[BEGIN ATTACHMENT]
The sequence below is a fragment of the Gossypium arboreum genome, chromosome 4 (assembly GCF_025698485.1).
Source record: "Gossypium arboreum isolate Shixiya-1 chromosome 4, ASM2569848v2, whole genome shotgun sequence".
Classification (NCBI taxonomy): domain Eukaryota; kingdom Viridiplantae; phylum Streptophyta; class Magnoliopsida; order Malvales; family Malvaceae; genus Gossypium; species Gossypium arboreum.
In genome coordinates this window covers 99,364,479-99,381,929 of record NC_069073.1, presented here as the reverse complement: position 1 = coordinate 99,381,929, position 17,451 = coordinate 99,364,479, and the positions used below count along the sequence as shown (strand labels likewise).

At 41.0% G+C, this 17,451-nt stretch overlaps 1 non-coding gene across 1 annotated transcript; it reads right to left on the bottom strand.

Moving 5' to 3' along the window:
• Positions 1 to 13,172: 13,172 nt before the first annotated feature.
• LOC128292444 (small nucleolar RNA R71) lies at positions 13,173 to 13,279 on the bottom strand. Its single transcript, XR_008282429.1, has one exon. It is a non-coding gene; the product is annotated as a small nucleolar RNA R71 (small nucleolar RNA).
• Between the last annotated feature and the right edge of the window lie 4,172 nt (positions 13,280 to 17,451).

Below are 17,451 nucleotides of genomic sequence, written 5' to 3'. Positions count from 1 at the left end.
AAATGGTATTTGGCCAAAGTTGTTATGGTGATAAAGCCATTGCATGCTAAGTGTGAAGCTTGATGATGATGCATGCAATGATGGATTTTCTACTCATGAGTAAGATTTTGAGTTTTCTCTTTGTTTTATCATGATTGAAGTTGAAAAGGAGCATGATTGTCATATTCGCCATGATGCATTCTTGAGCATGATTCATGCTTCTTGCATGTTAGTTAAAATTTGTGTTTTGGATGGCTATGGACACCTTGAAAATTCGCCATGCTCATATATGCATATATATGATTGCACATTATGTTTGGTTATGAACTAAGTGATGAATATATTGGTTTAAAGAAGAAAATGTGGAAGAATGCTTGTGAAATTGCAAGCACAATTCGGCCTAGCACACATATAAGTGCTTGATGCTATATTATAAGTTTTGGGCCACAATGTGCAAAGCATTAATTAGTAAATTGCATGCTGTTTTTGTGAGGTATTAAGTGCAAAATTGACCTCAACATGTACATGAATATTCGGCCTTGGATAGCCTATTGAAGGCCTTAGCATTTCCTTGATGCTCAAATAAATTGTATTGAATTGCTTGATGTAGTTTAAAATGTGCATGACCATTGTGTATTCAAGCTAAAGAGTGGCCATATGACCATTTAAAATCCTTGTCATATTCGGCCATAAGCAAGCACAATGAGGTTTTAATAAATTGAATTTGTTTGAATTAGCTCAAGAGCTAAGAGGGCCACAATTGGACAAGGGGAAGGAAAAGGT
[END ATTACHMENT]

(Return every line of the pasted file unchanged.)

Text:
The sequence below is a fragment of the Gossypium arboreum genome, chromosome 4 (assembly GCF_025698485.1).
Source record: "Gossypium arboreum isolate Shixiya-1 chromosome 4, ASM2569848v2, whole genome shotgun sequence".
Classification (NCBI taxonomy): domain Eukaryota; kingdom Viridiplantae; phylum Streptophyta; class Magnoliopsida; order Malvales; family Malvaceae; genus Gossypium; species Gossypium arboreum.
In genome coordinates this window covers 99,364,479-99,381,929 of record NC_069073.1, presented here as the reverse complement: position 1 = coordinate 99,381,929, position 17,451 = coordinate 99,364,479, and the positions used below count along the sequence as shown (strand labels likewise).

At 41.0% G+C, this 17,451-nt stretch overlaps 1 non-coding gene across 1 annotated transcript; it reads right to left on the bottom strand.

Moving 5' to 3' along the window:
• Positions 1 to 13,172: 13,172 nt before the first annotated feature.
• LOC128292444 (small nucleolar RNA R71) lies at positions 13,173 to 13,279 on the bottom strand. Its single transcript, XR_008282429.1, has one exon. It is a non-coding gene; the product is annotated as a small nucleolar RNA R71 (small nucleolar RNA).
• Between the last annotated feature and the right edge of the window lie 4,172 nt (positions 13,280 to 17,451).

Below are 17,451 nucleotides of genomic sequence, written 5' to 3'. Positions count from 1 at the left end.
AAATGGTATTTGGCCAAAGTTGTTATGGTGATAAAGCCATTGCATGCTAAGTGTGAAGCTTGATGATGATGCATGCAATGATGGATTTTCTACTCATGAGTAAGATTTTGAGTTTTCTCTTTGTTTTATCATGATTGAAGTTGAAAAGGAGCATGATTGTCATATTCGCCATGATGCATTCTTGAGCATGATTCATGCTTCTTGCATGTTAGTTAAAATTTGTGTTTTGGATGGCTATGGACACCTTGAAAATTCGCCATGCTCATATATGCATATATATGATTGCACATTATGTTTGGTTATGAACTAAGTGATGAATATATTGGTTTAAAGAAGAAAATGTGGAAGAATGCTTGTGAAATTGCAAGCACAATTCGGCCTAGCACACATATAAGTGCTTGATGCTATATTATAAGTTTTGGGCCACAATGTGCAAAGCATTAATTAGTAAATTGCATGCTGTTTTTGTGAGGTATTAAGTGCAAAATTGACCTCAACATGTACATGAATATTCGGCCTTGGATAGCCTATTGAAGGCCTTAGCATTTCCTTGATGCTCAAATAAATTGTATTGAATTGCTTGATGTAGTTTAAAATGTGCATGACCATTGTGTATTCAAGCTAAAGAGTGGCCATATGACCATTTAAAATCCTTGTCATATTCGGCCATAAGCAAGCACAATGAGGTTTTAATAAATTGAATTTGTTTGAATTAGCTCAAGAGCTAAGAGGGCCACAATTGGACAAGGGGAAGGAAAAGGT